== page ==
Think about the time and labour our ancestors put into creating fabric and clothing. It’s easy to understand why clothing was so highly valued.
We are becoming more aware of what we eat and what we put on our bodies. We try to be careful about the type of cosmetics and other personal care products we choose. We are becoming more aware of the social or environmental impacts or benefits of their consumption choices. This awareness is also beginning to affect parts of the apparel and fashion industry.
Currently, we buy a lot more clothes than we did 20 years ago. This is because of the change of seasons, style, capitalism (the idea that you can’t wear the same dress 2 holiday parties in a row).
Fair working conditions to challenge the integrity of supply chains are becoming increasingly important, especially since the switch from natural materials to synthetic petrochemicals.
Who makes our clothes and how does it affect our planet?
There are a few reasons why our current fashion and apparel industry is problematic, but this is the biggest 2:
- Fashion is the largest employer of women around the world, but only 2% of these workers receive a living wage.
- Aside from crude oil, fashion is the most polluting industry in the world. Did you know that it takes 2700 litres of water and 150g of chemicals to create a cotton t-shirt, with 20% of the world’s industrial water used to dye textiles, which affects the water supply and quality for people. people and the environment where dyeing takes place. I knew it was a lot, but seeing the numbers is eye opening. If climate change isn’t enough to disturb you, then think about the following: residual chemicals on clothing include lead, pesticides, insecticides, flame retardants and other known carcinogens, which are found on our largest organ, the skin.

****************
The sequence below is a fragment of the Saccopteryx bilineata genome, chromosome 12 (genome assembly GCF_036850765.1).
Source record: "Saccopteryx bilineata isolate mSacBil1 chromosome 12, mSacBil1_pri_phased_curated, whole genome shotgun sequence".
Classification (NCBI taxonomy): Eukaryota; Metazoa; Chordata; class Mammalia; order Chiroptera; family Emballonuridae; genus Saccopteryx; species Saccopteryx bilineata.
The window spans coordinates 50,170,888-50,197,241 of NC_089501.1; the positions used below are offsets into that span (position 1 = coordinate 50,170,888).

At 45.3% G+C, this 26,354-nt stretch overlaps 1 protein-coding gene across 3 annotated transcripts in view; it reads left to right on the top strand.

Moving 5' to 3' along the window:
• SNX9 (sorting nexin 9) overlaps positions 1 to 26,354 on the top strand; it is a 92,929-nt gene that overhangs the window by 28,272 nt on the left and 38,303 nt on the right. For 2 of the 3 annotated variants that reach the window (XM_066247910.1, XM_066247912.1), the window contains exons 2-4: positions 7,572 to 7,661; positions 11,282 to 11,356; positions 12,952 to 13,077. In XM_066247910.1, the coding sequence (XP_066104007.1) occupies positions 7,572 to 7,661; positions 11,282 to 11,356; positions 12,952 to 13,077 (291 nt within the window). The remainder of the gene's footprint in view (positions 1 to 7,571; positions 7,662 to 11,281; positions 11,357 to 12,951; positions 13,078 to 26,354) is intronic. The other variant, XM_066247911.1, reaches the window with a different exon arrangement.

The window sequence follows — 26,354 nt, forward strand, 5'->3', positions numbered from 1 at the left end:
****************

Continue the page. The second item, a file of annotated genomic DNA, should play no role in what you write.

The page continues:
Is there a solution?
Buy less clothes, but buy better quality. Make our money talk and make our actions work toward a world we want to see.
There are many researchers, companies and communities working closely with nature, be it hemp, seaweed, pineapple, and bamboo to create materials for clothing. All of these innovations and research can be expensive and usually aren’t made in great quantities. I personally don’t mind having more unique choices. Our work office often feels like we are all clones since we all shop at the same places. Unfortunately, if you have financial issues like me, you can’t always choose the more expensive option.